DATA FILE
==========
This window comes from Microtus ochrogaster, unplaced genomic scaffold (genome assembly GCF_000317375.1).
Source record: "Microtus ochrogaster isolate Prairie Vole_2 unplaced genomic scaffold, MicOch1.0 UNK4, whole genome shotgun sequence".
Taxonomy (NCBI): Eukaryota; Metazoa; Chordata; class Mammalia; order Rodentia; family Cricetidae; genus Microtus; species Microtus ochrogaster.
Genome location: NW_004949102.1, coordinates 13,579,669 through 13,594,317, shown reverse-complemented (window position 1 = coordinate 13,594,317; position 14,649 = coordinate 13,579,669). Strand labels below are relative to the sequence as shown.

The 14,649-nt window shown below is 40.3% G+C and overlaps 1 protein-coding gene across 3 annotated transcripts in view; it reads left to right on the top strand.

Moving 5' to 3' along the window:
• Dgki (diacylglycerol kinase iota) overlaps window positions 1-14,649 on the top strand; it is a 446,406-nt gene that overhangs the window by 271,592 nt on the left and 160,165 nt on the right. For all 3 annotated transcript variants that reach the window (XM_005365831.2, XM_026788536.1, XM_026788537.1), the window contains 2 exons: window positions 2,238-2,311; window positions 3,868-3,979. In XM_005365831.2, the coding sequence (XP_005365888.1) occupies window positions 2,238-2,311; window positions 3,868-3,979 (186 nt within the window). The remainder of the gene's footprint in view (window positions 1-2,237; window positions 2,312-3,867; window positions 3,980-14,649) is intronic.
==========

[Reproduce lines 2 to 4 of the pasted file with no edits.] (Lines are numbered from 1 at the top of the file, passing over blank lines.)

Source record: "Microtus ochrogaster isolate Prairie Vole_2 unplaced genomic scaffold, MicOch1.0 UNK4, whole genome shotgun sequence".
Taxonomy (NCBI): Eukaryota; Metazoa; Chordata; class Mammalia; order Rodentia; family Cricetidae; genus Microtus; species Microtus ochrogaster.
Genome location: NW_004949102.1, coordinates 13,579,669 through 13,594,317, shown reverse-complemented (window position 1 = coordinate 13,594,317; position 14,649 = coordinate 13,579,669). Strand labels below are relative to the sequence as shown.